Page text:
With more than a billion daily users, WeChat is an essential tool for cultural destinations striving to connect with China. The vast majority of Chinese cultural institutions are already well-established on WeChat, but there remains huge potential for western institutions to utilize the platform to engage Chinese audiences.

Each month Jing Travel examines how cultural institutions are performing on WeChat and looks behind the numbers by giving insight on successful strategies.

Western Museums and Cultural Institutions

With vast swathes of the Chinese populace housebound due to the coronavirus, people spent more time online and most institutions saw reads increase over the month of February. Posts about Valentine’s Day proved particularly popular.

Art Institute of Chicago

For decades, the audio guide has helped museums welcome and engage foreign visitors in their native languages. With research showing Chinese travelers desire cultural background knowledge when visiting western museums, institutions should consider following Art Institute of Chicago (AIC) in making audio content available on WeChat. AIC’s top February post explained how followers can access curatorial insights on museum masterpieces. Following the key provided, users message AIC’s WeChat account with a number to receive the corresponding audio clip — e.g. type ‘11’ to learn about Pablo Picasso’s “The Old Guitarist”. The feature is a smart use of WeChat’s auto message function and can be easily expanded over time.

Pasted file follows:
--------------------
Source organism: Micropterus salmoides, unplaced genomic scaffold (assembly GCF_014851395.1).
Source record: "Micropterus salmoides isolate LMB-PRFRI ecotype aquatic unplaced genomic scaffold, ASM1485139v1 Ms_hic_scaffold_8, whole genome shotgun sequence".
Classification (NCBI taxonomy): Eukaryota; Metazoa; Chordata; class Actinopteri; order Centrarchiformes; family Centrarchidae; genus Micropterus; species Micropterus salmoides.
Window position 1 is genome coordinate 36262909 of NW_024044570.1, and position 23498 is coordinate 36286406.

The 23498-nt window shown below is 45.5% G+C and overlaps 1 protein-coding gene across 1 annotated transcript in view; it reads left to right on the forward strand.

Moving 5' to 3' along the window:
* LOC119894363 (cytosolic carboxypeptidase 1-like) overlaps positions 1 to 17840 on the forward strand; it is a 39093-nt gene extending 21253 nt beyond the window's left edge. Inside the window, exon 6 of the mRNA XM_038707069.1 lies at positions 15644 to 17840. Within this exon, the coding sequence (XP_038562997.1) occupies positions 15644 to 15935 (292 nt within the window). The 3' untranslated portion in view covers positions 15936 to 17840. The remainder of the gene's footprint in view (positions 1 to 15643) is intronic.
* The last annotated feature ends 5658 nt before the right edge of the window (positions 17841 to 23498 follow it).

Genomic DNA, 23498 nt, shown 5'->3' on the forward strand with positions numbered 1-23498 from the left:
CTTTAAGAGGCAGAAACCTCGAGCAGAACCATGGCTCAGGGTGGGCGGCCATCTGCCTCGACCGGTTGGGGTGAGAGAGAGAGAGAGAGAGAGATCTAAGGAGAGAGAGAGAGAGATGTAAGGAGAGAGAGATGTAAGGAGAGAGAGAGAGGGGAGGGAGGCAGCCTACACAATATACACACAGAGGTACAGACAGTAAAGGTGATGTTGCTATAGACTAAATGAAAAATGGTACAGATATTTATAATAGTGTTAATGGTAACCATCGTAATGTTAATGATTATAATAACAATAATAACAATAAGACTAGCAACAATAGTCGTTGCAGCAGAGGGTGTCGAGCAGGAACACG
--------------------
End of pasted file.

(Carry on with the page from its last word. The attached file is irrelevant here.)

Asian Art Museum

Asian Art Museum’s first February post succeeds in offering readership both heartfelt support and engaging content. Leading with a message wishing health and safety to the museum’s friends and families, the post then guides readers on a ‘Exhibition Cloud Tour’ (云逛展). It integrates personable videos by museum director Jay Xu with concise text and well-considered photographs to detail collection highlights. The guided walkthrough may not reach the immersive heights of Chinese institutions, but it stands as the museum’s most read post since our index began in May 2019, which shows the current demand for quality online art content in China.

Chinese Museums and Cultural Institutions

February’s dip in reader views reflects Chinese cultural sites remaining closed during the coronavirus outbreak. Some institutions, however, have used WeChat to publicize innovative digital strategies (such as UCCA’s concert series on livestreaming platform Kuaishou) and saw traffic rise accordingly.

Suzhou Museum

WeChat is proving a pivotal communication and engagement tool for Chinese museum during the coronavirus outbreak. As Suzhou Museum is demonstrating, the potential of posts on China’s most popular social platform extends far beyond text, gifs, and images. From providing virtual tours and lecture videos, to offering a range of mini games, Suzhou is showing the demand that exists for playful and educational material through readership numbers that grew by 36 percent from January. While the reopening of Chinese museums remains uncertain, government directives and institutional initiatives are taking the digitization of museums in exciting new directions.

HOW Art Museum

HOW Art Museum, HOW Store, Yitiao, Modern Media Group, MOVE THE MIND, ART021 and 80 arts institutions, have launched the charity auction “Standing Together Through Thick and Thin”. It will fund the procurement of medical supplies for around 100 schools in areas affected by the virus. The proposal has received considerable attention with HOW Art Museum donating artworks worth RMB 8 million ($1.15 million). The auction took place March 2 to 5 on short-video platform, Yitiao, further evidence of how Chinese technology platforms are being harnessed during the epidemic.

WeChat Index Content by Richard Whiddington and Wenzhuo Wu


JT Index, The Jing Museum Index